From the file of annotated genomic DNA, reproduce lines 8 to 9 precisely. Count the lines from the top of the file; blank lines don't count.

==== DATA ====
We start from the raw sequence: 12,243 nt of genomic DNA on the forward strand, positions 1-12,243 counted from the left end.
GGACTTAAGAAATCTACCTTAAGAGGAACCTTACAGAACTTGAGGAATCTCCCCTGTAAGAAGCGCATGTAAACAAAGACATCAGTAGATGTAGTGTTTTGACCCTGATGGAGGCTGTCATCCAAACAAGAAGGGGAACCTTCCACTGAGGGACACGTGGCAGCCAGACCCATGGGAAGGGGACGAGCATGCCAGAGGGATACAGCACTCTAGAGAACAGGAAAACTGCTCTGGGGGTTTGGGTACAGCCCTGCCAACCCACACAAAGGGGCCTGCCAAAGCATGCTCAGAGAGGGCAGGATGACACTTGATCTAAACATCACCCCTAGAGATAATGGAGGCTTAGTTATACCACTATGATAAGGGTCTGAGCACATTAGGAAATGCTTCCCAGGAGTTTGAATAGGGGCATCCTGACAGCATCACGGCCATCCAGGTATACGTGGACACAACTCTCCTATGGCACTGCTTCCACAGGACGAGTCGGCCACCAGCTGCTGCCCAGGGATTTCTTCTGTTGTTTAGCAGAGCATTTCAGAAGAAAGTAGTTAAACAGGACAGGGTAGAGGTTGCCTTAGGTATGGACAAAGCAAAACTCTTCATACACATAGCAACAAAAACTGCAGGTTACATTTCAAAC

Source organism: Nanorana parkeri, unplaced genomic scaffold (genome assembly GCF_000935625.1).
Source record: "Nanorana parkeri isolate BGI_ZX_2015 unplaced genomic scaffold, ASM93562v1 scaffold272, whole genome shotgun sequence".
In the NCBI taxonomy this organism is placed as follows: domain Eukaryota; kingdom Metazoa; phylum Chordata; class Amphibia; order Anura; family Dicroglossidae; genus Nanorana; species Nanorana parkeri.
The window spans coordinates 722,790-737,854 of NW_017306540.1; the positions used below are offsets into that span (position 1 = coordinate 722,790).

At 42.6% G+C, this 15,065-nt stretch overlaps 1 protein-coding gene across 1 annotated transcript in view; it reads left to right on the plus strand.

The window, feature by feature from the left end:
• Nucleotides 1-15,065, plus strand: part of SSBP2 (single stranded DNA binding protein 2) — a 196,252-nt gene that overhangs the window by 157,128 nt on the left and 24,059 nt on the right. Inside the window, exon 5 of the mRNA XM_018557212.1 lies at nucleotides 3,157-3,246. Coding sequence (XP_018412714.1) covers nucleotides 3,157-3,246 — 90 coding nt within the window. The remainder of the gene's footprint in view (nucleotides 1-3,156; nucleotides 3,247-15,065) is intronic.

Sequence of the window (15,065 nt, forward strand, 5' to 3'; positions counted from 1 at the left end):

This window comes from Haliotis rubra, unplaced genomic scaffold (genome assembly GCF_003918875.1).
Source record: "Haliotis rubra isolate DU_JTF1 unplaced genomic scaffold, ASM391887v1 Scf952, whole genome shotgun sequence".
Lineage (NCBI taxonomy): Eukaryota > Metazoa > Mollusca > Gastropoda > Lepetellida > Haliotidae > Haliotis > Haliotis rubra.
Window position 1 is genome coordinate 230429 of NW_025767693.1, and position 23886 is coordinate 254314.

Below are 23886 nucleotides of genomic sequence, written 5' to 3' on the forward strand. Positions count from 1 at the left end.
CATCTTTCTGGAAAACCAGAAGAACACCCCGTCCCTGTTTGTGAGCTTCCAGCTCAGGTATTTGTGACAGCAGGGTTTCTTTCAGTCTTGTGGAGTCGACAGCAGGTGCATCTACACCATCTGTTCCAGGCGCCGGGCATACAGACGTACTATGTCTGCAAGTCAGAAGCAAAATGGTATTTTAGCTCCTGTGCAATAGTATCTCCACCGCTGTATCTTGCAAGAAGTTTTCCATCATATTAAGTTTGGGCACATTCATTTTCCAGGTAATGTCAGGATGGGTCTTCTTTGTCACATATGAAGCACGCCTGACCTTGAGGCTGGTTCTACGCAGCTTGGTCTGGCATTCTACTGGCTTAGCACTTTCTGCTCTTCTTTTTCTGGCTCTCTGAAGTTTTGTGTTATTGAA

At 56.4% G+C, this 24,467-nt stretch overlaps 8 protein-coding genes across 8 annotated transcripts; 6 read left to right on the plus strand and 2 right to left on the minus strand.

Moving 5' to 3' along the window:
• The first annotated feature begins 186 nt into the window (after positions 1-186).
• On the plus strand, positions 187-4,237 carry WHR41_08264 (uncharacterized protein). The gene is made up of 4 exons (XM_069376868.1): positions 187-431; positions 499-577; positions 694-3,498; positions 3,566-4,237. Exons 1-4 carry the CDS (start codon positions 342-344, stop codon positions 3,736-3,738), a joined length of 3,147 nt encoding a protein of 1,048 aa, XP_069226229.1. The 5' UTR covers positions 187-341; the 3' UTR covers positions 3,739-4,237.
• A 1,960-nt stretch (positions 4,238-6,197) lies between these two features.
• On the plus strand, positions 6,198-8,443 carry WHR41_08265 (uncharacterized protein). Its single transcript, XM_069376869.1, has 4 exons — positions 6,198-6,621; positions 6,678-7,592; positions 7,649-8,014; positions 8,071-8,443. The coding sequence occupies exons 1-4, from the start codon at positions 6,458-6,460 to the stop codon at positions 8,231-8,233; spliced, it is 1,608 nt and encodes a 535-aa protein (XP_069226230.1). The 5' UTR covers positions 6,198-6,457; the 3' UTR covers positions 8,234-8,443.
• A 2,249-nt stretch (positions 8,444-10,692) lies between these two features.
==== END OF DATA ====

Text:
The window, feature by feature from the left end:
• Nucleotides 1-15,065, plus strand: part of SSBP2 (single stranded DNA binding protein 2) — a 196,252-nt gene that overhangs the window by 157,128 nt on the left and 24,059 nt on the right. Inside the window, exon 5 of the mRNA XM_018557212.1 lies at nucleotides 3,157-3,246. Coding sequence (XP_018412714.1) covers nucleotides 3,157-3,246 — 90 coding nt within the window. The remainder of the gene's footprint in view (nucleotides 1-3,156; nucleotides 3,247-15,065) is intronic.